As we get well into five years of a boom multifamily market in most US markets, we are finally starting to see some dips in year-over-year absorption. While still relatively strong compared to prior eras, in most markets we are seeing absorption trend slightly downward since peaking in 2015 and 2016.
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As we get to minimal unemployment, there will naturally be less job growth from previous years. Consequently, going forward, US markets that improve will likely come at the expense of other markets.
New Construction Tapping the Brakes
During the recovery, it seemed like each year more cranes were going up and that there was no end was in sight. However, we have seen a peak in new construction activity in most markets, and it couldn’t have come at a better time. There are, to be certain, a lot of new construction projects currently going on and many more slated to begin construction.
Multifamily construction is beginning to tap the brakes for the most part – and for several reasons. The entitlement and approval stages are taking longer to complete in many localities. Lenders are being more diligent and selective about financing. Single family projects are starting to pick up and labor is becoming scarcer. Projects themselves are more intricate than even 10 years ago, so completion times are being pushed back by 6 months or more.
While this may bode well for some markets, with the closing of the chapter on the latest boom, some markets may be in for a harder landing.
What’s in the Pipeline
If we look at the last five years of average new construction “pipeline” for conventional properties (projects under construction and not yet leasing or slated to begin construction in the next 24 months), the United States topped out at about 1.5 Million units in October of 2015. By the beginning of this year, the number of units in the future pipeline dropped to about 900,000 units. However, that still leaves 700,000 units that are currently in Construction/Lease-up or Lease-up.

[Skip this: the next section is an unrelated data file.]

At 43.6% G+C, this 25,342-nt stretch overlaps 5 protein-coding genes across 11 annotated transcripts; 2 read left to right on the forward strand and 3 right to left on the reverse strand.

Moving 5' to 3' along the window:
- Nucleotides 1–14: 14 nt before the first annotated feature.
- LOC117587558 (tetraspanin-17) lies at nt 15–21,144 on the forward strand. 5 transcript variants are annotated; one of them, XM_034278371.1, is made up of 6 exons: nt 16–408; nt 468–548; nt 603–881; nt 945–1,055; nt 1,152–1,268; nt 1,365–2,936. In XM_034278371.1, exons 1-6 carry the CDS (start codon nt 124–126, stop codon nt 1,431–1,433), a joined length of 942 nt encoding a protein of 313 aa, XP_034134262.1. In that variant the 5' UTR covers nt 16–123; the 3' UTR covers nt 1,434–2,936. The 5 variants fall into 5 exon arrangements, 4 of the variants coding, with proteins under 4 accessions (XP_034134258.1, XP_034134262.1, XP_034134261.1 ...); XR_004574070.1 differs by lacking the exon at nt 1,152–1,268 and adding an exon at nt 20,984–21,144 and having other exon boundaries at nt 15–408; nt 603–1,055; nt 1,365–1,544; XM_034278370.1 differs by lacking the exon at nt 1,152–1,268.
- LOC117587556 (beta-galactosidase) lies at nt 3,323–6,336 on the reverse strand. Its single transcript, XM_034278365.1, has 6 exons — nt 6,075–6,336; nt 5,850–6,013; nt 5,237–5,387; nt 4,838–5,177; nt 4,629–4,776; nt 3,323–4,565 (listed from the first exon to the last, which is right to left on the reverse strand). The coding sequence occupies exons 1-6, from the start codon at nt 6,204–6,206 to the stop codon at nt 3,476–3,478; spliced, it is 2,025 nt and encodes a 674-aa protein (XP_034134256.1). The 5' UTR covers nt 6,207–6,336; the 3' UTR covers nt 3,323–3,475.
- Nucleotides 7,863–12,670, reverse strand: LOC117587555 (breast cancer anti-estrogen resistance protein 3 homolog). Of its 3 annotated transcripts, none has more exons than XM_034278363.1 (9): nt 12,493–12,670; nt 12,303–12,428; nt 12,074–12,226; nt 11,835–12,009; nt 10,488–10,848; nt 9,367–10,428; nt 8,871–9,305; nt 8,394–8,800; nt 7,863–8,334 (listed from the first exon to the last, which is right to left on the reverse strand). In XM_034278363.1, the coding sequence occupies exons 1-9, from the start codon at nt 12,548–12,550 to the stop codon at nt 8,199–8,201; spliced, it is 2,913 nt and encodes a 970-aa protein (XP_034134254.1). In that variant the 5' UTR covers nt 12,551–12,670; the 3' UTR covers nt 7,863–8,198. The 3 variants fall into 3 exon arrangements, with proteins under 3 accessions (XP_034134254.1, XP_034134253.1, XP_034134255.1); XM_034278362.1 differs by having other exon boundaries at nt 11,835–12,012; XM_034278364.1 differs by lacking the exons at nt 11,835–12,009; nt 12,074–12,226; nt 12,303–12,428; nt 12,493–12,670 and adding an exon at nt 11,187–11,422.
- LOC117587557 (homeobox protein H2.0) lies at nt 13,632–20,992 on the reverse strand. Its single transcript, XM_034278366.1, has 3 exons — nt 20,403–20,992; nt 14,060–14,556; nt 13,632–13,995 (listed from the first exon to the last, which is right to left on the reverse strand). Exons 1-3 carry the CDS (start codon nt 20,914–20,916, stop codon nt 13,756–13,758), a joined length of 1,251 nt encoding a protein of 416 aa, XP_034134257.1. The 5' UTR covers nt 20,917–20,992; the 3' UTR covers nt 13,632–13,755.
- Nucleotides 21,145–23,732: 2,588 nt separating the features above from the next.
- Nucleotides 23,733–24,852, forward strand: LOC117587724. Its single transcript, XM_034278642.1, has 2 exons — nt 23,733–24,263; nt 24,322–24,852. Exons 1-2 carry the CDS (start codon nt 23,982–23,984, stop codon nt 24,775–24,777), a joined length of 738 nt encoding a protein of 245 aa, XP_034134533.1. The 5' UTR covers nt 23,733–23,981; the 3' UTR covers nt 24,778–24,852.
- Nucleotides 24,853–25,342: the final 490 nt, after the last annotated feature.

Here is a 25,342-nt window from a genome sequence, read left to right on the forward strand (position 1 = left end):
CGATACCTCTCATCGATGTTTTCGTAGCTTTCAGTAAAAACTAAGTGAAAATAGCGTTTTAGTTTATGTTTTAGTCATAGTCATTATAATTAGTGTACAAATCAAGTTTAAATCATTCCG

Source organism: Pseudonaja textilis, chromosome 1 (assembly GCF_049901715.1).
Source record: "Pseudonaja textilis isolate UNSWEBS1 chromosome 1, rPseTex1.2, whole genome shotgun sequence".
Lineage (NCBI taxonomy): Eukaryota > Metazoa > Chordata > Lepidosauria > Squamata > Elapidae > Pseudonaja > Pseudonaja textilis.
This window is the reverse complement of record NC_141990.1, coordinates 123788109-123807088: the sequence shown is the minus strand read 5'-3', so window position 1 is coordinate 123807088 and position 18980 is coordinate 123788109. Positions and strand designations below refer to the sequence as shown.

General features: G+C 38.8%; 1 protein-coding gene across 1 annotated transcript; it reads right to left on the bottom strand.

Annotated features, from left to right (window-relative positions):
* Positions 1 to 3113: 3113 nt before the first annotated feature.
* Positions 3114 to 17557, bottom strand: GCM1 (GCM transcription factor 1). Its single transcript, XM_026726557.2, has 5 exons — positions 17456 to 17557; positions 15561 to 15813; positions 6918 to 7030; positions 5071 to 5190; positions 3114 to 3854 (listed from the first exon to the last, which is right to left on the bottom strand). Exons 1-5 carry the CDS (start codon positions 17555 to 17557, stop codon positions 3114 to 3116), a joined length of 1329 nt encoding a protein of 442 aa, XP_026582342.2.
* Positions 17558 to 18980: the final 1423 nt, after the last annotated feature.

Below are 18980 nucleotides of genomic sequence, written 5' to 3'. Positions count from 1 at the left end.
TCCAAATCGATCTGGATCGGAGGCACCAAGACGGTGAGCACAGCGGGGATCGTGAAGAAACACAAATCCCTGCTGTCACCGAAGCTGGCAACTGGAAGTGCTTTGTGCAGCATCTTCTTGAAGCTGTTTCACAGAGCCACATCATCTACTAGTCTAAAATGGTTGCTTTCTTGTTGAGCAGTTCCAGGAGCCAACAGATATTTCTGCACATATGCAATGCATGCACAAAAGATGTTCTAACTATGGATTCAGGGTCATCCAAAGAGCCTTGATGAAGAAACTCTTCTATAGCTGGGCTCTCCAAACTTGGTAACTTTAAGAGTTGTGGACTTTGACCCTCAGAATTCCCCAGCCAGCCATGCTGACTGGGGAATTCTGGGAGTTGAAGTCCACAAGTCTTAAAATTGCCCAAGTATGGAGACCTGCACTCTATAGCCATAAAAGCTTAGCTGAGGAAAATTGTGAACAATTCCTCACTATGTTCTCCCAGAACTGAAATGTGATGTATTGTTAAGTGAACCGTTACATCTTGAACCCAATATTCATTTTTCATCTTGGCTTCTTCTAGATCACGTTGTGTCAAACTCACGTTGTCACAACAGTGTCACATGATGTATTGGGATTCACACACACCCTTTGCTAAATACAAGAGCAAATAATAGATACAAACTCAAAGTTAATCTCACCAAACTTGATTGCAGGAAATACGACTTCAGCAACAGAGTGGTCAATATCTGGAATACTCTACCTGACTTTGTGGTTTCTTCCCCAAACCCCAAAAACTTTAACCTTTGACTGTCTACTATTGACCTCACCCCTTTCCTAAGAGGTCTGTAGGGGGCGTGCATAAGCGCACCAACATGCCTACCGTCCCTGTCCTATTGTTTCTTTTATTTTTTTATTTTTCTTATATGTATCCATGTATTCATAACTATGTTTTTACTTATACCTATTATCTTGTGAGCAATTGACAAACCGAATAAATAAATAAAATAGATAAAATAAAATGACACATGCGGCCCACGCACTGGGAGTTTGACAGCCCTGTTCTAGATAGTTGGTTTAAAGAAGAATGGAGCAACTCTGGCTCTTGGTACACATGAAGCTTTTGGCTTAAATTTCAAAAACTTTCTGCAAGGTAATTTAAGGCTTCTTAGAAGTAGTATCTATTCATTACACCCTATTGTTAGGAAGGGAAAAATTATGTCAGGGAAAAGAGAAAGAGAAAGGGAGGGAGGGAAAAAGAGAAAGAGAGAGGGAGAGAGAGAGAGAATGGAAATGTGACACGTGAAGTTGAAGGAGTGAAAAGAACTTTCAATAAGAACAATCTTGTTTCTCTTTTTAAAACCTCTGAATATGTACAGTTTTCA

There has been an average of about 180,000 net rented units per year absorbed throughout the US over the last three years. Therefore you could say that the future pipeline consisted off about 5 years of current absorption that are slated to begin construction by 2019. With build out times being pushed back to nearly 3 years in many cases, on average many markets should be able to avoid precipitous drops in occupancy levels market wide.
There are a few markets that have a significantly higher ratio of new units coming to the market as compared to their recent absorption levels. For example, The Miami/Ft. Lauderdale area has almost 10 years’ worth of absorption in new supply coming onto the market by 2019. Chicago, Atlanta and New York City each have more than 7 years’ worth. Houston, on the other hand, even prior to losing units to Harvey, had only 2.3 years’ worth of absorption slated for construction.
To be sure, any major drop in absorption levels will drastically impede occupancy gains and, as mentioned above, there are already factors in play to lower absorption figures somewhat in the near future in most markets.
Our Newest Report
ALN released our newest report, a New Construction Summary, last month. This two-page PDF is similar to our Market Reviews with a concentration solely on new construction data, and is available exclusively within ALN OnLine in any market available nationwide. Ready to research multifamily new construction? We’re here to help!